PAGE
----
Developing countries focused on financial inclusion are reshaping central banking

Alfred Hannig

Efforts in developing and emerging economies to promote financial inclusion for the world’s 2.5 billion unbanked population offer lessons to their developed world peers

At a time when central bankers in developed countries have been focused on traditional areas such as financial stability, their colleagues from the developing and emerging world have been playing a much wider role in their respective economies. In recent years, this group of central bankers has developed their mandates in innovative ways to promote more inclusive and sustainable growth by bringing the promise of financial inclusion to the world’s 2.5 billion unbanked population. Financial inclusion is recognized by most experts as a key determinant of sustainable, inclusive economic growth – indeed, the leaders of the Group of 20 (G-20) defined it as a core priority of development at the September 2013 St Petersburg meeting. Many central banks in developing economies share this vision and have already pioneered the adoption of methods to support new technologies, increase financial literacy and boost financial inclusion.

In an approach that may provide valuable lessons for the rest of the world, central bankers in the emerging and developing world have established a road map to create an innovative and enabling environment for financial inclusion through cooperation and shared experiences. This has resulted in consensus around a regulatory approach that supports a number of methods for tackling exclusion (microfinance, agency banking, etc), is flexible enough to cope with different country contexts, and enables each country to determine its own targets and pace of reforms. As a result, developing and emerging countries are not just playing an increasingly prominent role in the global economy; they are reshaping the approach of central banking.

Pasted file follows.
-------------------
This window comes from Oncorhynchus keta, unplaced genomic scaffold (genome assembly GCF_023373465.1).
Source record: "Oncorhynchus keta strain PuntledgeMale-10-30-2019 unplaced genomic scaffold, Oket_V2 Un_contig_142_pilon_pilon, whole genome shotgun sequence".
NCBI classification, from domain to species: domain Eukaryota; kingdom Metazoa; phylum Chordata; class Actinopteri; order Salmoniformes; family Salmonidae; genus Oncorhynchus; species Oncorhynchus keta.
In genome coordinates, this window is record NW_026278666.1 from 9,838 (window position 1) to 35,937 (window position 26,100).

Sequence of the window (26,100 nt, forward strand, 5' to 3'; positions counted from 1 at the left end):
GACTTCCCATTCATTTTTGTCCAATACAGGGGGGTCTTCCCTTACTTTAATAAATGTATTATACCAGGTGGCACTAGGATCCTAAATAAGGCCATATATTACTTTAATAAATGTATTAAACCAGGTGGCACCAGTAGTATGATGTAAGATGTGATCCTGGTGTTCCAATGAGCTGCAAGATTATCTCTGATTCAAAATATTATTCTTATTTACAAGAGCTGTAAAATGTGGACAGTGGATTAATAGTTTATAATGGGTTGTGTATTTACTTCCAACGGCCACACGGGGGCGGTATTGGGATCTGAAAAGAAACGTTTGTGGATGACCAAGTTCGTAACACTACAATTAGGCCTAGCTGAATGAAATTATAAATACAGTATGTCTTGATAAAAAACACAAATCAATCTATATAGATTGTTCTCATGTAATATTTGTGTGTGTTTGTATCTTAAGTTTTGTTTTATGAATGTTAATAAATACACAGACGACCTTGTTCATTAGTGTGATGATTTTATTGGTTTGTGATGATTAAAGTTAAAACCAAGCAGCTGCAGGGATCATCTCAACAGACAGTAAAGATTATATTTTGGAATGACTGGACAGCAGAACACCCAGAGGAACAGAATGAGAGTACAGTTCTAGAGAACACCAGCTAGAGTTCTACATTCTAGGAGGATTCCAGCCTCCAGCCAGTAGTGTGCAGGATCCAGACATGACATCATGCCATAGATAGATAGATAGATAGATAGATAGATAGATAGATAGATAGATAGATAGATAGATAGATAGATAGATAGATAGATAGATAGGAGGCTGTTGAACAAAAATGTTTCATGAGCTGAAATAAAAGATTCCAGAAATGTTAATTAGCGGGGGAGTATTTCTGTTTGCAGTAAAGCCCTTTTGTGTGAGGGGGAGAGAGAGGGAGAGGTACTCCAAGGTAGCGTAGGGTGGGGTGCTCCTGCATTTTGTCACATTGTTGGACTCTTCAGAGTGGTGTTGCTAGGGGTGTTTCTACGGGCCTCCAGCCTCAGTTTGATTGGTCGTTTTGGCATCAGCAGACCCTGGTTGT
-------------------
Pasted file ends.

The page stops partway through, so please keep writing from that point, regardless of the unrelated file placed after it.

The success of this new approach has been obvious and central bankers, policy-makers and development partners from around the world are starting to take notice. The evolution in the role of central bankers from pure monetary policy and focus on financial stability to a greater role in propelling and sustaining inclusive economic growth is being driven by several trends.

This is a portion of an article that originally appeared in Central Banking Journal. To access the entire article, please click here (subscription required).

ABOUT THE AUTHOR
Alfred Hannig heads the Alliance for Financial Inclusion (AFI) management unit in Bangkok which implements activities and provides services for members. His responsibilities also include taking an avid role in representing AFI to various stakeholders, and serving as a member of the Steering Committee.

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